Public service leadership student elected to Pasadena City Council
Jonathan Estrada chose University of Houston-Clear Lake's Bachelor of Science in Public Service Leadership as his program because it's what he wanted to do in his life. As the newly-elected councilman for Pasadena City Council District E, he's putting theory into immediate practice.
"The degree prepares students to start careers in public service, and the more I learned about the program, the more interested I became," Estrada said.
A Pasadena native, Estrada explained that he ran for city council because of his personal connection to Pasadena and his desire to work in local government. The more he read about the courses he'd be taking at UH-Clear Lake, the more he realized it was all right up his alley.
"I was worried about how things were going in my district," he said. "Things were not getting done. I was becoming disappointed in how local government was operating. A lot of people were feeling neglected, infrastructure projects were not getting done."
When he saw there was an open seat on the council, Estrada decided to act. "I asked myself, if I don't run, who else is more passionate than me? Who else would work as hard as me?" he said. "I had four opponents, so there was a runoff, because none of us got over 50% of the vote in the first round."
He campaigned on improving sidewalks, streets, drainage, and getting curbside recycling to his district.
"Other parts of Pasadena has curbside recycling, but not my district," he said. "That's just one of those things that shows how a city can have inequities in services. I felt like my district was getting left behind, not getting what other parts of the city were getting," he said. "It was a call to service that I couldn't ignore. I couldn't wait for someone else to run and say they'd do this — and then not do it."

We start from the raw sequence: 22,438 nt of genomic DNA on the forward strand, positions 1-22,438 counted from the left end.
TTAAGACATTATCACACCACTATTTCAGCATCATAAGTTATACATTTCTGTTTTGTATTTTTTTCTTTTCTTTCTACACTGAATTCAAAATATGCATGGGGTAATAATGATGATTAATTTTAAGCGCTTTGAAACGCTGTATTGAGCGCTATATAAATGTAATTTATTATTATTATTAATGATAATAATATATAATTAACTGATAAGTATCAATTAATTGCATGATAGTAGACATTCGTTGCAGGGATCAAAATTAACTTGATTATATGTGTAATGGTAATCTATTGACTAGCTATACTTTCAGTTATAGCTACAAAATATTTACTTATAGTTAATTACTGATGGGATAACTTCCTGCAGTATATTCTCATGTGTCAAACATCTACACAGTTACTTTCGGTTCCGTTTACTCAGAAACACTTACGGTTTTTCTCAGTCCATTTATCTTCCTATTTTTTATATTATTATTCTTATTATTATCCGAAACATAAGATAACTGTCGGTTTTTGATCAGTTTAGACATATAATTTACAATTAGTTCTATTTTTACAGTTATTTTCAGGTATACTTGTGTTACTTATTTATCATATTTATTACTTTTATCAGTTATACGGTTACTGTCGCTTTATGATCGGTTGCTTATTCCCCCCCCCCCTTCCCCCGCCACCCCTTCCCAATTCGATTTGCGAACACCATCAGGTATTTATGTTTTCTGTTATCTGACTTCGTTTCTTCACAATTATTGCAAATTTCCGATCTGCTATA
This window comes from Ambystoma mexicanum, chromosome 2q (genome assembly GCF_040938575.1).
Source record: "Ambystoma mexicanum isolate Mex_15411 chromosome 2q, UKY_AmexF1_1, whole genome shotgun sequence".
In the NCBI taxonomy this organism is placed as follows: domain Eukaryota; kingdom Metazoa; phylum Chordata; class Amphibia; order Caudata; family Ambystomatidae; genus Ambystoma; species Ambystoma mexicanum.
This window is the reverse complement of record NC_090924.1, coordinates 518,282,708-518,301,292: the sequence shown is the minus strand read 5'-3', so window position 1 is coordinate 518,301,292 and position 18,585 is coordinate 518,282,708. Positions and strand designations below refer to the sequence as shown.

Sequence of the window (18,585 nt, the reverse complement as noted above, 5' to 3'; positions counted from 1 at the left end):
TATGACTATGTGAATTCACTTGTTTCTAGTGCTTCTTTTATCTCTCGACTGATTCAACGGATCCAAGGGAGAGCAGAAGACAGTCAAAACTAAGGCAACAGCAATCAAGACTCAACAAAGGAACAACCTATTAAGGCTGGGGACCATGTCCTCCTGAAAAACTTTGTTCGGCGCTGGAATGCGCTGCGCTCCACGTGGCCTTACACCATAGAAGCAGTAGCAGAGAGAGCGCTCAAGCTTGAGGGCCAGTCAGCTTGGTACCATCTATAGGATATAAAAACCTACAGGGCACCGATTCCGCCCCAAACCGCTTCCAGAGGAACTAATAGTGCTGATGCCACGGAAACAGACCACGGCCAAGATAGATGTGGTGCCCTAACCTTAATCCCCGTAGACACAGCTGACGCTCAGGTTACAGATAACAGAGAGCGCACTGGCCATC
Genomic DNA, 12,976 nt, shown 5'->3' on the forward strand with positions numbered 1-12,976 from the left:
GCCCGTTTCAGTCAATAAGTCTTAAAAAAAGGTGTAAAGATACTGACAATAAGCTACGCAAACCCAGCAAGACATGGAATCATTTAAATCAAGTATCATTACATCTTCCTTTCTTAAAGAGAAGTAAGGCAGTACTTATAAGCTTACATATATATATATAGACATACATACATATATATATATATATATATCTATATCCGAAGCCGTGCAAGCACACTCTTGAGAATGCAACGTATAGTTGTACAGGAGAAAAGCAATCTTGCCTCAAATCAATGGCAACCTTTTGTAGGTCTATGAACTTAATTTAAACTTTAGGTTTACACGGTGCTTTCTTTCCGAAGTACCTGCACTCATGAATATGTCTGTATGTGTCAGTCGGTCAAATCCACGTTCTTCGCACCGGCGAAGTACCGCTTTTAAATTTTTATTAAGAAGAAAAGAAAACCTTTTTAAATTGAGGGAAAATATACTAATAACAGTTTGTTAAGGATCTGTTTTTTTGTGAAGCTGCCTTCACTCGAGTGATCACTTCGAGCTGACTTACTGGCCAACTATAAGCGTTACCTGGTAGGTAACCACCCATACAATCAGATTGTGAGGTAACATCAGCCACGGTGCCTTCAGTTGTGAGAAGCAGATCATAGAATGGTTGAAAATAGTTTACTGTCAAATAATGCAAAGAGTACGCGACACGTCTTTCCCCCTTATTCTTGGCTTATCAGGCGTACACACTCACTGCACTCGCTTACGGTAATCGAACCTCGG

For more than six years, Estrada has served as a regulatory compliance coordinator for the City of Houston, also working in other Harris County departments, from the tax collector to the district clerk's office. He's also the Precinct 404 Chair in Pasadena.
He was also the first openly gay Pasadena City Council candidate. "It's part of who I am, and I'm open about it, although I didn't promote it in my campaign," he said. "That helps me in my role as city councilman, and it makes our council more diverse."
He said he was honored to receive an endorsement from the Victory Fund, which helps LGBTQ people run for office. "The CEO is Houston's former mayor, Anise Parker," he said. "They only endorse if you're a viable candidate, if you're open, and if you have a substantive plan to win."
He was sworn in on July 1 and has already attended two council meetings, some neighborhood association groups, and is actively meeting with department directors to talk about his priorities. "I work for the people — they're my boss. They will decide if they want me re-elected in two years," he said.
Estrada intends to receive his degree from UH-Clear Lake in fall 2022, and hasn't ruled out further studies.
"I can't think of any other program I could have chosen, with this being what I want to do as a profession," he said. "When I was elected, I knew this degree would help me in my profession. District E deserves a council member who will represent the community with passion and insight. I'm deeply committed to this work."
For more information about UHCL's Public Service Leadership program, go online.